The house was still asleep. As he was crossing the lofty rooms, filled with the vague light of a Parisian dawn (those blinds were never lowered, as no evening receptions were held there), the Nabob stopped, struck by the look of sad defilement his luxury wore. In the heavy odour of tobacco and various liqueurs which hung over everything, the furniture, the ceilings, the woodwork could be seen, already faded and still new. Spots on the crumpled satins, ashes staining the beautiful marbles, dirty footmarks on the carpets. It reminded one of a huge first-class railway carriage incrusted with all the laziness, the impatience, the boredom of a long journey, and all the wasteful, spoiling disdain of the public for a luxury for which it has paid. In the middle of this set scene, still warm from the atrocious comedy played there every day, his own image, reflected in twenty cold and staring looking-glasses, stood out before him, forbidding yet comical, in absolute contrast to his elegant clothes, his eyes swollen, his face bloated and inflamed.

What an obvious and disenchanting to-morrow to the mad life he was leading!

He lost himself for a moment in dreary thought; then he gave his shoulders a vigorous shake, a movement frequent with him--it was like a peddler shifting his pack--as though to rid himself of too cruel cares, and again took up the burden every man carried with him, which bows his back, more or less, according to his courage or his strength, and went into de Gery's room, who was already up, standing at his desk sorting papers.

"First of all, my friend," said Jansoulet, softly shutting the door for their interview, "answer me frankly. Is it really for the motives given in your letter that you have resolved to leave me? Is there not, beneath it all, one of those scandals that I know are being circulated in Paris against me? I am sure you would be loyal enough to warn me and to give me the opportunity of--of clearing myself to you."

Paul assured him that he had no other reasons for going, but that those were surely sufficient, since it was a matter of conscience.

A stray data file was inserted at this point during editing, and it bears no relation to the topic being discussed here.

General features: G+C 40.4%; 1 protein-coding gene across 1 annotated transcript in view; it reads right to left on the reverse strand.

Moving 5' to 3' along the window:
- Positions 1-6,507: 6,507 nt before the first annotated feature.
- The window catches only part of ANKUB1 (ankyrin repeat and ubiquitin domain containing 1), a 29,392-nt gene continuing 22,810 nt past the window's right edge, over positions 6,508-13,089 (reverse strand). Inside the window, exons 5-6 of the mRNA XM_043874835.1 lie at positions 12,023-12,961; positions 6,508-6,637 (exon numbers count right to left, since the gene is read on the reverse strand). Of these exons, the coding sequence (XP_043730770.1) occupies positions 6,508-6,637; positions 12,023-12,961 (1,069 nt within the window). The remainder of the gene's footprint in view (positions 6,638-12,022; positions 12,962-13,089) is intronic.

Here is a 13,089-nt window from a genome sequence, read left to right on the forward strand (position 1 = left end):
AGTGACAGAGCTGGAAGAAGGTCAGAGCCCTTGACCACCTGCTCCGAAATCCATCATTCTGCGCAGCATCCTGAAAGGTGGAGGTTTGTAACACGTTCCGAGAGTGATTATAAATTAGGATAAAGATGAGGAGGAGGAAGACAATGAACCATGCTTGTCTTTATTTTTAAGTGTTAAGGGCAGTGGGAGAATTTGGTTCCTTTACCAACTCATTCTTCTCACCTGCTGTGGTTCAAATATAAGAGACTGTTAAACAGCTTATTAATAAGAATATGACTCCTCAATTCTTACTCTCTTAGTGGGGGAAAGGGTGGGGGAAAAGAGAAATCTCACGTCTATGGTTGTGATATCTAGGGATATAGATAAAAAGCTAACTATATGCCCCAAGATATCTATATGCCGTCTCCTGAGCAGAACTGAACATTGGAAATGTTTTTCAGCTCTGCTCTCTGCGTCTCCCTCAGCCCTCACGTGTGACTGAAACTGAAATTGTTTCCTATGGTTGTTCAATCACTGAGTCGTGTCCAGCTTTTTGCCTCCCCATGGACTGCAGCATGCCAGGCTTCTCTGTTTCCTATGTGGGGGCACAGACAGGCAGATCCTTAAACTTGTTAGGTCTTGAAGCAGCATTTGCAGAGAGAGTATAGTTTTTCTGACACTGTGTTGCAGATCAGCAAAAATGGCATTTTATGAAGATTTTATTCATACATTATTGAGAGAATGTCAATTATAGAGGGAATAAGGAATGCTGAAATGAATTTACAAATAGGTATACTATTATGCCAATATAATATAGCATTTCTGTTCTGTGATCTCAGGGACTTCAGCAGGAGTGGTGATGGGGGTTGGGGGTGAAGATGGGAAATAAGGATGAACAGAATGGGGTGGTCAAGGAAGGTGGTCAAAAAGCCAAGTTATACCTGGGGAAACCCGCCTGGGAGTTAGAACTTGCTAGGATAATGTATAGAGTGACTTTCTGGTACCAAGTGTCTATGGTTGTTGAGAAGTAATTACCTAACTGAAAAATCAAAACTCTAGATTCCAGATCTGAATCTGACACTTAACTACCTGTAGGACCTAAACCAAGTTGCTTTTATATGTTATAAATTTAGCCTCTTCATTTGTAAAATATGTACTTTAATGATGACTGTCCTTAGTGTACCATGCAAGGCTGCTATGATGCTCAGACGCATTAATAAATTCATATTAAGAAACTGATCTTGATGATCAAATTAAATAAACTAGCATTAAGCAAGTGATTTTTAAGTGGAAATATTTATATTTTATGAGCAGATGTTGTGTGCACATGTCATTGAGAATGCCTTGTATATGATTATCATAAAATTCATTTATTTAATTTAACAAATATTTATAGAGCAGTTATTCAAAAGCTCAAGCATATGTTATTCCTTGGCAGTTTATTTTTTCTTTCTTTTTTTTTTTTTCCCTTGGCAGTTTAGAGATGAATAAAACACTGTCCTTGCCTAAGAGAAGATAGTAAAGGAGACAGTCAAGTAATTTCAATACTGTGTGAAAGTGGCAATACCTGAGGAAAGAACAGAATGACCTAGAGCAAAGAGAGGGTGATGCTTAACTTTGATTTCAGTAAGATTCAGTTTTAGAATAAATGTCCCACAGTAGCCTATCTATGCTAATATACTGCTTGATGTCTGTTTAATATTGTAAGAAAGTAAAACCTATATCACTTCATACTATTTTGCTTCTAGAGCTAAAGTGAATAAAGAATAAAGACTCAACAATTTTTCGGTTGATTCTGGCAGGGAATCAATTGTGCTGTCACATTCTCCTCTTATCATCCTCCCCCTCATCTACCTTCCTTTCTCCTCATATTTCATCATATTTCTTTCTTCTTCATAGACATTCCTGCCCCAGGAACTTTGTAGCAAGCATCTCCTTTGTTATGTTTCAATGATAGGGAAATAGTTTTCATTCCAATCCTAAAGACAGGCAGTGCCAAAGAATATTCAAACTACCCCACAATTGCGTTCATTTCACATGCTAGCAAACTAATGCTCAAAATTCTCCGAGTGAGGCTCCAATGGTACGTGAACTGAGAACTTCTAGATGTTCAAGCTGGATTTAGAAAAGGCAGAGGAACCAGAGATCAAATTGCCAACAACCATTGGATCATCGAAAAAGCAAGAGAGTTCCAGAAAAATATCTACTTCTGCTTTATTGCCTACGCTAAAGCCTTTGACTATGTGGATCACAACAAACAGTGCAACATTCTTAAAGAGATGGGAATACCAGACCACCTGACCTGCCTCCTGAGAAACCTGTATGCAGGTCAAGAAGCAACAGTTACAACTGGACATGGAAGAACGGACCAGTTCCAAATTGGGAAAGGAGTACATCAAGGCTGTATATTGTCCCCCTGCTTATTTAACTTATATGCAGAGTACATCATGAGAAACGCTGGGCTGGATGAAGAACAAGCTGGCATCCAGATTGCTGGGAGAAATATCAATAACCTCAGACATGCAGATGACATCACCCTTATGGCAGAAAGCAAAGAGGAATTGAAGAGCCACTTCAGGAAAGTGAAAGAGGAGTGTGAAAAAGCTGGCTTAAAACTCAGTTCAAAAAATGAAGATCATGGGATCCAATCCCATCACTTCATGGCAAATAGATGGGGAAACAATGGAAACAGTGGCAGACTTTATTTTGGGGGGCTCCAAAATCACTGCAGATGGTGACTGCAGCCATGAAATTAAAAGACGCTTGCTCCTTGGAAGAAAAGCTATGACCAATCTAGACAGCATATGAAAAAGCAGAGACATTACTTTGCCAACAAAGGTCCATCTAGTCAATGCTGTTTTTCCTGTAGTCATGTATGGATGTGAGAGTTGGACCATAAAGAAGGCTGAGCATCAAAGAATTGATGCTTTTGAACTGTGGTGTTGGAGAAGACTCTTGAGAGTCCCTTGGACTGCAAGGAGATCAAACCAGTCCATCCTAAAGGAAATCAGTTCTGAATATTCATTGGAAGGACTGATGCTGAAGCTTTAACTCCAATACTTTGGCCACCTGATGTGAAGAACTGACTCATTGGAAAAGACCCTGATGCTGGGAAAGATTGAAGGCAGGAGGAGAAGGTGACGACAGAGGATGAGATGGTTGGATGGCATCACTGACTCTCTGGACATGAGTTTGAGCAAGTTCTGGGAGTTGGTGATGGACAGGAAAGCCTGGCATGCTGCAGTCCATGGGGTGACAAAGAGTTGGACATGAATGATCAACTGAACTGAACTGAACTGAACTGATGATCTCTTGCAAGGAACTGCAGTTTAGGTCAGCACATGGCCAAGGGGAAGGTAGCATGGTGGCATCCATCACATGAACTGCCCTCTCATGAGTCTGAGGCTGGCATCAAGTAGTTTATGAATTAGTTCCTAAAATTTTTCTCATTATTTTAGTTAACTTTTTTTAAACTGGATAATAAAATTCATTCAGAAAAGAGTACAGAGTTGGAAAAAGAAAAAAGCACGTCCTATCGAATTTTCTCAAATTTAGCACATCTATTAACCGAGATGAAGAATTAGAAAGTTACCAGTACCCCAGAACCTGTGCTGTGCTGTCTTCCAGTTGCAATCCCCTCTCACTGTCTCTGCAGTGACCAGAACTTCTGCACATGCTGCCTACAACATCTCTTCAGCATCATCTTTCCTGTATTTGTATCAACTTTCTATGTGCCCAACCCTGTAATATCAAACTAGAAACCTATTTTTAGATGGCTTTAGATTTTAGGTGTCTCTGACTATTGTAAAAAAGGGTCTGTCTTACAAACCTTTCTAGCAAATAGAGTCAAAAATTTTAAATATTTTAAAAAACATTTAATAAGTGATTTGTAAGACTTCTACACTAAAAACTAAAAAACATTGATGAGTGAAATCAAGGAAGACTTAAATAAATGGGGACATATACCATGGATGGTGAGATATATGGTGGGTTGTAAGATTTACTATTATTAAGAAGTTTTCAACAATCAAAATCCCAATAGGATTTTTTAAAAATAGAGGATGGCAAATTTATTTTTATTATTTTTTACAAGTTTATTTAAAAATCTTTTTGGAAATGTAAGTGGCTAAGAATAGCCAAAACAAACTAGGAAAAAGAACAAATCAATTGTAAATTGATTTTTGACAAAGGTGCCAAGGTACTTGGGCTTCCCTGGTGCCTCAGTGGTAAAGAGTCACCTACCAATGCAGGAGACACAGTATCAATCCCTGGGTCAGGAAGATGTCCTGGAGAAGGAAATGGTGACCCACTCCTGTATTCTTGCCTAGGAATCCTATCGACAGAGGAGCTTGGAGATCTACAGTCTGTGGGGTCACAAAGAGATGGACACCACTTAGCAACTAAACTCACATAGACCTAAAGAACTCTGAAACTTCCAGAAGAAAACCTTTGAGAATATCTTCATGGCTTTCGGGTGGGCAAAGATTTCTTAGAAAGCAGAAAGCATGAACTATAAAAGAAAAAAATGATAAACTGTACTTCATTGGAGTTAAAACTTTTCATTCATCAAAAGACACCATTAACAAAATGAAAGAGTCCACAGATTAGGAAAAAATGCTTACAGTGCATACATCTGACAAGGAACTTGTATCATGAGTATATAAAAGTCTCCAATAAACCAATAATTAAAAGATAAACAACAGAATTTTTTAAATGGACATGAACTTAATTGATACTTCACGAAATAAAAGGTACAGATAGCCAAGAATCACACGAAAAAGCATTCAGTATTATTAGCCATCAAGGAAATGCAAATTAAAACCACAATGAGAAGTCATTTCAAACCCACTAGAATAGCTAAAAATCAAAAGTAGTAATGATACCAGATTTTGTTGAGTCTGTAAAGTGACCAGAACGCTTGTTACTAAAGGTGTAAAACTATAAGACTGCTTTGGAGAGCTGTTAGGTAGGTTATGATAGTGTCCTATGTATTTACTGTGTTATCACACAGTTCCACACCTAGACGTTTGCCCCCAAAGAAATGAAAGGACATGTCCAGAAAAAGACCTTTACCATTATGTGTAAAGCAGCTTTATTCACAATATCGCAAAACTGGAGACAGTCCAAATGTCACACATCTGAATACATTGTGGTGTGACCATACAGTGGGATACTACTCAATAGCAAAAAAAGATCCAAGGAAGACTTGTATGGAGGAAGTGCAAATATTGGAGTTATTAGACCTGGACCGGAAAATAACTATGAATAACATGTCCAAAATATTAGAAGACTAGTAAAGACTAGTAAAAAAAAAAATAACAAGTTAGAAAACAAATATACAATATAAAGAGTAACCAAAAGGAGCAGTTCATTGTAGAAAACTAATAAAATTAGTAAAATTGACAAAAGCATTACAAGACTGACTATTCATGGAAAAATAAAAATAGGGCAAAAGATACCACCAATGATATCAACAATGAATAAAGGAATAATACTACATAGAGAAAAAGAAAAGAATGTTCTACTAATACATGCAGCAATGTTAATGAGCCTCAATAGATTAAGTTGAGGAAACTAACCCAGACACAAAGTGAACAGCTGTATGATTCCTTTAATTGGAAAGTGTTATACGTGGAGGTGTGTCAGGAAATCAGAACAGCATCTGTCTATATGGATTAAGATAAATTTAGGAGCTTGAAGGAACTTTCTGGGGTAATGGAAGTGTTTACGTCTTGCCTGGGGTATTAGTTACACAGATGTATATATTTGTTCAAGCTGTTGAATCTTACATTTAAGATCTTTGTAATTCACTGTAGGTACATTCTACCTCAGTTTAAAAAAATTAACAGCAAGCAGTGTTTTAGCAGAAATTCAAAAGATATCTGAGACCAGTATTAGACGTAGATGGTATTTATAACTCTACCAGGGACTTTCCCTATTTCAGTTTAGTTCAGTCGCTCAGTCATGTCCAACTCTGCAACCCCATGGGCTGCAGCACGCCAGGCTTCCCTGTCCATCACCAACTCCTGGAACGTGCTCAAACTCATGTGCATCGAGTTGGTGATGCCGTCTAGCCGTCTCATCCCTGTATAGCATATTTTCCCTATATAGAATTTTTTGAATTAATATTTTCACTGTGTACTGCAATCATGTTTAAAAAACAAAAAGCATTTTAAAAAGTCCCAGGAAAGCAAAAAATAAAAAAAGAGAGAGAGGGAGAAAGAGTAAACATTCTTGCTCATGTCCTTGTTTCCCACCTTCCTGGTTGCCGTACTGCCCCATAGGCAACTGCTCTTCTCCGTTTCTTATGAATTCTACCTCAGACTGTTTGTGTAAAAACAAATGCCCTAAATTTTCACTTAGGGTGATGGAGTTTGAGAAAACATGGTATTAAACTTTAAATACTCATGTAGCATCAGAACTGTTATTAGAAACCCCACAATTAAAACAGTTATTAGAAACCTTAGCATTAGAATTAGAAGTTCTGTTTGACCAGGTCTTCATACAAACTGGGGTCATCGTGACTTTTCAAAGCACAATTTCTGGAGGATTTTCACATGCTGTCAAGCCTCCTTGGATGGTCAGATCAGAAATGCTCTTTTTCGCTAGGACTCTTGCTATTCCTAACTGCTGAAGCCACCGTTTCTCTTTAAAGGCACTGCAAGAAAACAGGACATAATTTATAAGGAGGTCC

"Then, my boy, listen to me, and I am sure of keeping you. Your letter, so eloquent of honesty and sincerity, has told me nothing that I have not been convinced of for three months. Yes, my dear Paul, you were right. Paris is more complicated than I thought. What I needed, when I arrived, was an honest and disinterested cicerone to put me on my guard against people and things. I met only swindlers. Every worthless rascal in the town has left the mud of his boots on my carpets. I was looking at them just now--my poor drawing-rooms. They need a fine sweeping out. And I swear to you they shall have it, by God, and with no light hand! But I must wait for that until I am a deputy. All these scoundrels are of use to me for the election, and this election is far too necessary now for me to risk losing the smallest chance. In a word, this is the situation: Not only does the Bey mean to keep the money I lent him three months ago, but he has replied to my summons by a counter action for eighty millions, the sum out of which he says I cheated his brother. It is a frightful theft, an audacious libel. My fortune is mine, my own. I made it by my trade as a merchant. I had Ahmed's favour; he gave me the opportunity of becoming rich. It is possible I may have put on the screw a little tightly sometimes. But one must not judge these things from a European standpoint. Over there, the enormous profits the Levantines make is an accepted fact--a known thing. It is the ransom those savages pay for the western comfort we bring them. That wretch Hemerlingue, who is suggesting all this persecution against me, has done just as much. But what is the use of talking? I am in the lion's jaws. While waiting for me to go to defend myself at his tribunals--and how I know it, justice of the Orient!--the Bey has begun by putting an embargo on all my goods, ships, and palaces, and what they contain. The affair was conducted quite regularly by a decree of the Supreme Court. Young Hemerlingue had a hand in that, you can see. If I am made a deputy, it is only a joke. The court takes back its decree and they give me back my treasure with every sort of excuse. If I am not elected I lose everything, sixty, eighty millions, even the possibility of making another fortune. It is ruin, disgrace, dishonour. Are you going to abandon me in such a crisis? Think--I have only you in the whole world. My wife--you have seen her, you know what help, what support she is to her husband. My children--I might as well not have any. I never see them; they would scarcely know me in the street. My horrible wealth has killed all affection around me and has enveloped me with shameless self-seeking. I have only my mother to love me, and she is far away, and you who came to me from my mother. No, you will not leave me alone amid all the scandals that are creeping around me. It is awful--if you only knew! At the club, at the play, wherever I go I seem to see the little viper's head of the Baroness Hemerlingue, I hear the echo of her hiss, I feel the venom of her bite. Everywhere mocking looks, conversation stopped when I appear, lying smiles, or kindness mixed with a little pity. And then the deserters, and the people who keep out of the way as at the approach of a misfortune. Look at Felicia Ruys: just as she had finished my bust she pretends that some accident, I know not what, has happened to it, in order to avoid having to send it to the _Salon_. I said nothing, I affected to believe her. But I understood that there again was some new evil report. And it is such a disappointment to me. In a crisis as grave as this everything has its importance. My bust in the exhibition, signed by that famous name, would have helped me greatly in Paris. But no, everything falls away, every one fails me. You see now that I cannot do without you. You must not desert me."